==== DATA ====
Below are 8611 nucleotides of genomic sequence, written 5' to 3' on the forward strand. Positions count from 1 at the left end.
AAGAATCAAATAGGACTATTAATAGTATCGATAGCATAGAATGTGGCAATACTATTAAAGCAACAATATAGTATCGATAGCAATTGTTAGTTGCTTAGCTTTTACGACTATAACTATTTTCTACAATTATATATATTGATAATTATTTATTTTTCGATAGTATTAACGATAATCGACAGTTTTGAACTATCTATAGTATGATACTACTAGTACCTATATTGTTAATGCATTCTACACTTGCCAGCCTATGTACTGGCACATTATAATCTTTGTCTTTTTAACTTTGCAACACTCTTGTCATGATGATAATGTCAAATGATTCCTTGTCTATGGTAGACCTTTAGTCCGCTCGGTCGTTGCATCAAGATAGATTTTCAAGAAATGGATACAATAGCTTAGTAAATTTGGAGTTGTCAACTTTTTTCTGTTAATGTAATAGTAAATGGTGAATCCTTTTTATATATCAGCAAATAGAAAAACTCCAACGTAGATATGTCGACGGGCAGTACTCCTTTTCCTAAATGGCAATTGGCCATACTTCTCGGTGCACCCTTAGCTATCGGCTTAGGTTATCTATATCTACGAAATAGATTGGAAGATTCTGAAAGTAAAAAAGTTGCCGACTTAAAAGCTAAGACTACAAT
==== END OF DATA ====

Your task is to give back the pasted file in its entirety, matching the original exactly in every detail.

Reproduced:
Below are 8611 nucleotides of genomic sequence, written 5' to 3' on the forward strand. Positions count from 1 at the left end.
AAGAATCAAATAGGACTATTAATAGTATCGATAGCATAGAATGTGGCAATACTATTAAAGCAACAATATAGTATCGATAGCAATTGTTAGTTGCTTAGCTTTTACGACTATAACTATTTTCTACAATTATATATATTGATAATTATTTATTTTTCGATAGTATTAACGATAATCGACAGTTTTGAACTATCTATAGTATGATACTACTAGTACCTATATTGTTAATGCATTCTACACTTGCCAGCCTATGTACTGGCACATTATAATCTTTGTCTTTTTAACTTTGCAACACTCTTGTCATGATGATAATGTCAAATGATTCCTTGTCTATGGTAGACCTTTAGTCCGCTCGGTCGTTGCATCAAGATAGATTTTCAAGAAATGGATACAATAGCTTAGTAAATTTGGAGTTGTCAACTTTTTTCTGTTAATGTAATAGTAAATGGTGAATCCTTTTTATATATCAGCAAATAGAAAAACTCCAACGTAGATATGTCGACGGGCAGTACTCCTTTTCCTAAATGGCAATTGGCCATACTTCTCGGTGCACCCTTAGCTATCGGCTTAGGTTATCTATATCTACGAAATAGATTGGAAGATTCTGAAAGTAAAAAAGTTGCCGACTTAAAAGCTAAGACTACAAT